To determine the optimal culture conditions for S. schlegeli ovary-dissociated cells, we first investigated the effects of basal medium and culture temperature on primary cell attachment and continuous culture. Two different basal media, L15 and DMEM, were assessed in cell culture under three different temperatures of 15, 20, and 25 °C. As shown in Table 1, all 42 cell populations cultured showed primary cell attachment regardless of the experimental treatments. Of the cell populations, 64 % (27/42), 21 % (9/42), 7 % (3/42), and 2 % (1/42) grew and survived beyond the first, second, third, and fourth subcultures, respectively, but no cell population reached the fifth subculture. We found that L15 as a basal medium was better than DMEM for cell culture (Table 2). A higher number of cell populations grew to passage 2 when cultured in L15 than in DMEM (86 % vs. 43 % to passage 1, p = 0.03, and 38 % vs. 5 % to passage 2, p = 0.0076). However, no significant treatment effect on the initial cell culture was detected at the different culture temperatures, suggesting that the cultured cells can grow in the temperature range of 15 to 25 °C, at least up to passage 2. Significant differences in cell growth were observed between the cells cultured in L15 and DMEM. On the basis of many previous studies that reported successful fish cell culture in an air atmosphere (Abdul Majeed et al., 2013; Kim et al., 2014; Lee et al., 2015), we used an air atmosphere instead of CO2 gas to culture S. schlegeli ovary-dissociated cells. L15 medium was originally designed for use in culture without CO2, and DMEM was supplemented with HEPES to control the physiological pH (Will et al., 2011). Less support for DMEM for cell growth might be a result of phototoxicity caused by the production of hydrogen peroxide from light-exposed HEPES (Lepe-Zuniga et al., 1987; Zigler et al., 1985). More evidence may be derived from additional experiments using appropriate reactive oxygen species scavengers.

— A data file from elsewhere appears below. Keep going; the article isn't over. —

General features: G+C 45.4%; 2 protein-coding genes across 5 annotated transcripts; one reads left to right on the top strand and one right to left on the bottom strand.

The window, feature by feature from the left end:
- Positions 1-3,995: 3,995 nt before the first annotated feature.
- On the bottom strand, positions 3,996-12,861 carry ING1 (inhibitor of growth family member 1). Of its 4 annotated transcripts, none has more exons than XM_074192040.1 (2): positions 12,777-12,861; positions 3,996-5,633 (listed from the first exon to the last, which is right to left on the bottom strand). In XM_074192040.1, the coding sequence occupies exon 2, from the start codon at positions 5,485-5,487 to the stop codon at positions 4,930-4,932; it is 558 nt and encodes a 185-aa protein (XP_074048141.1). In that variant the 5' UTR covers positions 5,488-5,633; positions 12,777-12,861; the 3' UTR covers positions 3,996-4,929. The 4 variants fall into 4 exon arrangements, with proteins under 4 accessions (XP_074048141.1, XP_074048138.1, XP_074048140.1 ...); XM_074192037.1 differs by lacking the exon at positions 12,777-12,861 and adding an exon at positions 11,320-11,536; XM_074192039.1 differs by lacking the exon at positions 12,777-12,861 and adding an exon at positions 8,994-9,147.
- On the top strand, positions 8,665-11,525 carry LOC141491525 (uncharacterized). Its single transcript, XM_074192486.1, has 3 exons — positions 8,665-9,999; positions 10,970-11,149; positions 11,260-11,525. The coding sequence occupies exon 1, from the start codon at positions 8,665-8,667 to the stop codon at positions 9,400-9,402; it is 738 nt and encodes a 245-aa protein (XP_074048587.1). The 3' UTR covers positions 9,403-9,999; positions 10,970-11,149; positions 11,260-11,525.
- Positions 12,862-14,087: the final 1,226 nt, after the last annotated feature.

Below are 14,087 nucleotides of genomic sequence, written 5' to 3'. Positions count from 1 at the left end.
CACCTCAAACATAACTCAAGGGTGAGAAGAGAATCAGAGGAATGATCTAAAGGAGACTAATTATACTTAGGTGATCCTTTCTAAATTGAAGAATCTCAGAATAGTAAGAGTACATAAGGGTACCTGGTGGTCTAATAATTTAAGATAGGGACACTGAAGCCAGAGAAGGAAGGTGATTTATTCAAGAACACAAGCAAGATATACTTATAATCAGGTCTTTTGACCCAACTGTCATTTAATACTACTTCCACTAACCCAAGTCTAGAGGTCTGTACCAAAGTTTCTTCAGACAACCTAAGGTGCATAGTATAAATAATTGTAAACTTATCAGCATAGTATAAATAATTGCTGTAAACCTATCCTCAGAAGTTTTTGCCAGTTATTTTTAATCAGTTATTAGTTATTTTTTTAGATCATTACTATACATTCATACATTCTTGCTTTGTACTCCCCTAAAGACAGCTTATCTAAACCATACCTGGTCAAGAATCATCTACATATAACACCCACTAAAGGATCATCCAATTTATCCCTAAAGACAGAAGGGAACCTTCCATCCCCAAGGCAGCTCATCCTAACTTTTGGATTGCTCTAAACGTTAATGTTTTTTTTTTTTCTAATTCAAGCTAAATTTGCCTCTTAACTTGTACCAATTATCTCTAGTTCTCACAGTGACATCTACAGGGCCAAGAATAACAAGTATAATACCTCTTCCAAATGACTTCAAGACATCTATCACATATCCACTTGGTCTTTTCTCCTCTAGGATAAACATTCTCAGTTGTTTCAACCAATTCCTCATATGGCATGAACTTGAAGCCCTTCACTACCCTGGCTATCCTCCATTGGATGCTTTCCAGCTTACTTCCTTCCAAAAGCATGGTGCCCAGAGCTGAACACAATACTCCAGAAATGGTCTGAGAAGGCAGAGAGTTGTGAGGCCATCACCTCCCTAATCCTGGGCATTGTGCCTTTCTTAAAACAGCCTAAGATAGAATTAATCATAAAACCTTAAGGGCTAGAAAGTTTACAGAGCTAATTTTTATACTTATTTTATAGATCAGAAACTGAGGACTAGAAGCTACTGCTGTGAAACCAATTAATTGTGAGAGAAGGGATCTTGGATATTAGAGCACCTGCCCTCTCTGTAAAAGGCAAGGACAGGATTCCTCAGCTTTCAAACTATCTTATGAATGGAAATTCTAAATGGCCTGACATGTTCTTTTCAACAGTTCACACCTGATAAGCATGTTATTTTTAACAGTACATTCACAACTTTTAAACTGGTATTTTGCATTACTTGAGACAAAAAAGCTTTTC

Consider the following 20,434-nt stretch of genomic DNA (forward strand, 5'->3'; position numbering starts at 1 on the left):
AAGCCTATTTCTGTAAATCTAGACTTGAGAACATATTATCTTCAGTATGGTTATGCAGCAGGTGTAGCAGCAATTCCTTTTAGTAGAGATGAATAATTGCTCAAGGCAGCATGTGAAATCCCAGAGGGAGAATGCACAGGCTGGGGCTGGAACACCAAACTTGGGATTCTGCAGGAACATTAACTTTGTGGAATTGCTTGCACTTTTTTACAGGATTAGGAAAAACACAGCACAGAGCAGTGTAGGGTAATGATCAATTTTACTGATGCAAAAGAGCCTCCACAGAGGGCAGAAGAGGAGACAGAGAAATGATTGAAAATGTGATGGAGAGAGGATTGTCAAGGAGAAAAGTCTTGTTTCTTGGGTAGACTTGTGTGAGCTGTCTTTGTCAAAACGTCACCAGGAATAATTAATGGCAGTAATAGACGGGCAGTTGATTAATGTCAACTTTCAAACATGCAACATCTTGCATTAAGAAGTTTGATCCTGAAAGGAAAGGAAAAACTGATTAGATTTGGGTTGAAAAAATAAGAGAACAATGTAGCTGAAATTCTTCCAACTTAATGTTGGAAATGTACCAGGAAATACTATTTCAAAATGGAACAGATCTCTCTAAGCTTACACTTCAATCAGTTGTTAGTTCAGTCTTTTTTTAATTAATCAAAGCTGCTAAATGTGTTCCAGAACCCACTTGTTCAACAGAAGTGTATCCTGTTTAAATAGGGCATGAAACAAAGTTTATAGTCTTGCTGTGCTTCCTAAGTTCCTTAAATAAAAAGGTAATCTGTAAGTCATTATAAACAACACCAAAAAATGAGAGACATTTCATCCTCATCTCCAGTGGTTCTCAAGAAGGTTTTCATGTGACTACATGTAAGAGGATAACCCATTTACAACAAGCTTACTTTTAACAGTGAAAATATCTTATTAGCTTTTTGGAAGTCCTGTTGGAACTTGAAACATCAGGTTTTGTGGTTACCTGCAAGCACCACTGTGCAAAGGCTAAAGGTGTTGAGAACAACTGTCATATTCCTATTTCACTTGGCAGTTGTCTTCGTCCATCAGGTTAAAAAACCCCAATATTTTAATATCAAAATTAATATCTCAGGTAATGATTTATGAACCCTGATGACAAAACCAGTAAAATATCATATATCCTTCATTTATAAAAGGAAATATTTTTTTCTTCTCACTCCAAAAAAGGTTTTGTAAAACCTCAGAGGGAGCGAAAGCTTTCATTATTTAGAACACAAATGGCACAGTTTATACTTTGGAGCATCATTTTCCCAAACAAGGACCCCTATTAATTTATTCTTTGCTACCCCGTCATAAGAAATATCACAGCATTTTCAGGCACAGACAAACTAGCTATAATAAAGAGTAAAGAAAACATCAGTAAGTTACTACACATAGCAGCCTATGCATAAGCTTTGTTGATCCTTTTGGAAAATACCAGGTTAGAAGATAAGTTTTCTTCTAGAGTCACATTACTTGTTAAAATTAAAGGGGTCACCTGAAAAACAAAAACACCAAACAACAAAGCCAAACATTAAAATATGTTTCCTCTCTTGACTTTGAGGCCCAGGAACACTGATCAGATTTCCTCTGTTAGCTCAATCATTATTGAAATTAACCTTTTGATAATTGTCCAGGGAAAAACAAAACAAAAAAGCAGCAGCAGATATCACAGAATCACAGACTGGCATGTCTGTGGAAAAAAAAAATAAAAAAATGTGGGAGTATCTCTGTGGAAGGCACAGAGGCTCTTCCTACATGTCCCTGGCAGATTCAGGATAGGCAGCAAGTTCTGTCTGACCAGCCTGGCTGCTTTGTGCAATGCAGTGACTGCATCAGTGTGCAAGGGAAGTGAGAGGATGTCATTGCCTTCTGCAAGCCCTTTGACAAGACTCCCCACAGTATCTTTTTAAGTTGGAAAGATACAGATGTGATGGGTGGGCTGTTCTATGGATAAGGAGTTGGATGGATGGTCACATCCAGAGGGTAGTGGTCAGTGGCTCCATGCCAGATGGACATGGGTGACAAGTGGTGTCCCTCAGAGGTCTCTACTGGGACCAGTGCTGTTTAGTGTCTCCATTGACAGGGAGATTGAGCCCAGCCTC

Table 1